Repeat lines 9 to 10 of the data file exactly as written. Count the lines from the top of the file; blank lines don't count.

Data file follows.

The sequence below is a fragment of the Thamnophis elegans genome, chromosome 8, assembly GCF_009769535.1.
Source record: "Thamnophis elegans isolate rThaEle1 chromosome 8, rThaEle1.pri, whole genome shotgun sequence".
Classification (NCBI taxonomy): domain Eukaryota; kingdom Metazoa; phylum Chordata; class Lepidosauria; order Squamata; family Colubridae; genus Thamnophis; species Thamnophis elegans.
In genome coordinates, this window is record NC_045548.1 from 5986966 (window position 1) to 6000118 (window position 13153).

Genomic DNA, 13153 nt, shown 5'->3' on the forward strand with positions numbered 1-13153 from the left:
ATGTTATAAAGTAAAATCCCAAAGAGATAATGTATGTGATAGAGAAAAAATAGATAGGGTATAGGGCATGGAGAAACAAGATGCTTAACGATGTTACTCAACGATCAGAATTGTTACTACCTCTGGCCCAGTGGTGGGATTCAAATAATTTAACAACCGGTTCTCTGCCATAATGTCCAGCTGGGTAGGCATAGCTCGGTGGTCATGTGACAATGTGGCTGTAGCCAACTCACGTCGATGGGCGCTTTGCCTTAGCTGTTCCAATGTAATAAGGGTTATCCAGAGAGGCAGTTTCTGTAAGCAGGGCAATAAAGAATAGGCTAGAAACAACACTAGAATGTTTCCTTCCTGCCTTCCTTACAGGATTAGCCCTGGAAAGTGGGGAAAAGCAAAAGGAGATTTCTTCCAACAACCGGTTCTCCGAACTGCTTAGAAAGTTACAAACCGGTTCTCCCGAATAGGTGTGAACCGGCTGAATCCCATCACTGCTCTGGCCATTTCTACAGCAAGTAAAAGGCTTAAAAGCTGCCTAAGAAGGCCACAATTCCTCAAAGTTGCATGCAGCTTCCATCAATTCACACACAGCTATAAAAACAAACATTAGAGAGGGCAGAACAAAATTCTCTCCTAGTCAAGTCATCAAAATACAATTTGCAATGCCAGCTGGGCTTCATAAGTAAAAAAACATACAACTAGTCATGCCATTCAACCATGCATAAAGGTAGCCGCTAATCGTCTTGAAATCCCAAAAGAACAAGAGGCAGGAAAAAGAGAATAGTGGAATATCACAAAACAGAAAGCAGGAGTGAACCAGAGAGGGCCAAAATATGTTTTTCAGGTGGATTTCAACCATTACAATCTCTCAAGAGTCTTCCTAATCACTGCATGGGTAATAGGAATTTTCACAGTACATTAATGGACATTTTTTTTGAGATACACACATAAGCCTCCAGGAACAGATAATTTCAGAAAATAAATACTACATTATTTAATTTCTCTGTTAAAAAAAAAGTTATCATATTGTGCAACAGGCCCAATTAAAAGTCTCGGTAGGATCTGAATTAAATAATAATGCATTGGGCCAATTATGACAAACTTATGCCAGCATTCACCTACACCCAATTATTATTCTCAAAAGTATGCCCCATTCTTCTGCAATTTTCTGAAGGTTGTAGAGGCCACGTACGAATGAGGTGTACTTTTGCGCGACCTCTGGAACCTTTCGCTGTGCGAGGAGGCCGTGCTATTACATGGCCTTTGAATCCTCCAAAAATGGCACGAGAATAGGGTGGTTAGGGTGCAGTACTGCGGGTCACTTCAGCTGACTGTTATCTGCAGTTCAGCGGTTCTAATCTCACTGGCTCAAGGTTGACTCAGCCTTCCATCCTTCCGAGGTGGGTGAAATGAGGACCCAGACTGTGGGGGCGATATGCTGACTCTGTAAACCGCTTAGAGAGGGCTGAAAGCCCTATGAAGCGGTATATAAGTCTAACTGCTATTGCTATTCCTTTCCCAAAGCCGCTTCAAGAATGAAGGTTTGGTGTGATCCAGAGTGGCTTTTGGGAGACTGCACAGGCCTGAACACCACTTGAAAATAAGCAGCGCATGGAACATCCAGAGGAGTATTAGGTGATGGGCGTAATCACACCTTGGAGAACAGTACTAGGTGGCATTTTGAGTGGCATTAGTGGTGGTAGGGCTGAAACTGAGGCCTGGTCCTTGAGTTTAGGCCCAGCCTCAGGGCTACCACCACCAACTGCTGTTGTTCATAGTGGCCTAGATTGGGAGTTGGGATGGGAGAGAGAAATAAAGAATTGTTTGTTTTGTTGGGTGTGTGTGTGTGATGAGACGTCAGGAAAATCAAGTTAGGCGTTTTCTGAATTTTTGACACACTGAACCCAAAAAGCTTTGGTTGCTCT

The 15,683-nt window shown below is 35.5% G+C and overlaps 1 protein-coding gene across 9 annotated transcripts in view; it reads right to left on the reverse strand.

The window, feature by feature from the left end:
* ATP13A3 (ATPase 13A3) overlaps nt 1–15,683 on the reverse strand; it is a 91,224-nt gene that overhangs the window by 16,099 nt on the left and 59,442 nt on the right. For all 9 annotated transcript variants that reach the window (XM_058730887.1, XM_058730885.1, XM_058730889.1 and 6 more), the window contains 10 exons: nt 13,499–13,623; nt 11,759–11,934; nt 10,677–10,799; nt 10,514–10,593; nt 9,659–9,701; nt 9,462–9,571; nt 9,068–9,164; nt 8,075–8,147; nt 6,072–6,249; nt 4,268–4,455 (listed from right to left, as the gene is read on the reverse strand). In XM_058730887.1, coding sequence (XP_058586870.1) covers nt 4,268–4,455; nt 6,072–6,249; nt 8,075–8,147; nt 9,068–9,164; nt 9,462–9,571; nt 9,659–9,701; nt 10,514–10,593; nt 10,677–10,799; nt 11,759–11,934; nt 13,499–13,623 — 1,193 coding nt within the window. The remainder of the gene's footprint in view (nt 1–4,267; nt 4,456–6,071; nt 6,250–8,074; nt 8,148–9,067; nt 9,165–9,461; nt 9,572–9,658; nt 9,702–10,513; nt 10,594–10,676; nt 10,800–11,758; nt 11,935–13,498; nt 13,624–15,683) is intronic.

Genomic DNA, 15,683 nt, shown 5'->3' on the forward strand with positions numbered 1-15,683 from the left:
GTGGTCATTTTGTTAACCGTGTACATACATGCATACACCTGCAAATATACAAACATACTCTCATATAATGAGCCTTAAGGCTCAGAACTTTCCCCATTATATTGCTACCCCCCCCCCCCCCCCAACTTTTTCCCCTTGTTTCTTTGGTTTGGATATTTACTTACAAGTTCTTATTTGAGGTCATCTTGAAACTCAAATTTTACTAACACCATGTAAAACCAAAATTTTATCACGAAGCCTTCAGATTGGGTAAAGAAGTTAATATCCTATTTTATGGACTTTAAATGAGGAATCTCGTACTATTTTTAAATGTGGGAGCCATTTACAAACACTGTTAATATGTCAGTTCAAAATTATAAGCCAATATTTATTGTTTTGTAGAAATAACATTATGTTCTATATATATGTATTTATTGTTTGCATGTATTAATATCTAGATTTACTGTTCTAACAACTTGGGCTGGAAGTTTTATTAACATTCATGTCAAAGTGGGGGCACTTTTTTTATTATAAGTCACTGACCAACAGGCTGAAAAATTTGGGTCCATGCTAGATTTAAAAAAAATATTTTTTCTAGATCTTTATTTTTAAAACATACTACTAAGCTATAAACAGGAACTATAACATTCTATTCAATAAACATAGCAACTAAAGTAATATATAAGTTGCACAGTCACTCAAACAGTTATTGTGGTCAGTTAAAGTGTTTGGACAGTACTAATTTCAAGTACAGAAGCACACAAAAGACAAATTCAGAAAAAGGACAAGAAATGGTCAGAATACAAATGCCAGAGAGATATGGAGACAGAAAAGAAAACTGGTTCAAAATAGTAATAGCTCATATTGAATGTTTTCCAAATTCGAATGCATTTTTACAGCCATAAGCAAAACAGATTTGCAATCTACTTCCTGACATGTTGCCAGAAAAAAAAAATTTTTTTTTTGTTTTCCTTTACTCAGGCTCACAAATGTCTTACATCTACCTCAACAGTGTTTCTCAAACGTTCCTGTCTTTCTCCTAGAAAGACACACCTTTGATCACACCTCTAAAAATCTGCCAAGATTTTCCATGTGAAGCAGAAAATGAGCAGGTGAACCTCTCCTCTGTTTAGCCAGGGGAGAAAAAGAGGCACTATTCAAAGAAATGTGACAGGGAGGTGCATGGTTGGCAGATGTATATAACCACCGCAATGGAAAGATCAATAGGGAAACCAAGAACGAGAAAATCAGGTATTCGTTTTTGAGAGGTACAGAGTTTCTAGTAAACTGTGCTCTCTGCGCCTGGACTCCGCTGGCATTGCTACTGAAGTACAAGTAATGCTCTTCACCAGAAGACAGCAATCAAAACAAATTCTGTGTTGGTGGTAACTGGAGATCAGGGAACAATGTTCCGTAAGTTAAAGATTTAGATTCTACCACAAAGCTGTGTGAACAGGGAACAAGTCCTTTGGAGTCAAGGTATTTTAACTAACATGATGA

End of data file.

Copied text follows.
* ATP13A3 (ATPase 13A3) overlaps nt 1–15,683 on the reverse strand; it is a 91,224-nt gene that overhangs the window by 16,099 nt on the left and 59,442 nt on the right. For all 9 annotated transcript variants that reach the window (XM_058730887.1, XM_058730885.1, XM_058730889.1 and 6 more), the window contains 10 exons: nt 13,499–13,623; nt 11,759–11,934; nt 10,677–10,799; nt 10,514–10,593; nt 9,659–9,701; nt 9,462–9,571; nt 9,068–9,164; nt 8,075–8,147; nt 6,072–6,249; nt 4,268–4,455 (listed from right to left, as the gene is read on the reverse strand). In XM_058730887.1, coding sequence (XP_058586870.1) covers nt 4,268–4,455; nt 6,072–6,249; nt 8,075–8,147; nt 9,068–9,164; nt 9,462–9,571; nt 9,659–9,701; nt 10,514–10,593; nt 10,677–10,799; nt 11,759–11,934; nt 13,499–13,623 — 1,193 coding nt within the window. The remainder of the gene's footprint in view (nt 1–4,267; nt 4,456–6,071; nt 6,250–8,074; nt 8,148–9,067; nt 9,165–9,461; nt 9,572–9,658; nt 9,702–10,513; nt 10,594–10,676; nt 10,800–11,758; nt 11,935–13,498; nt 13,624–15,683) is intronic.

Genomic DNA, 15,683 nt, shown 5'->3' on the forward strand with positions numbered 1-15,683 from the left: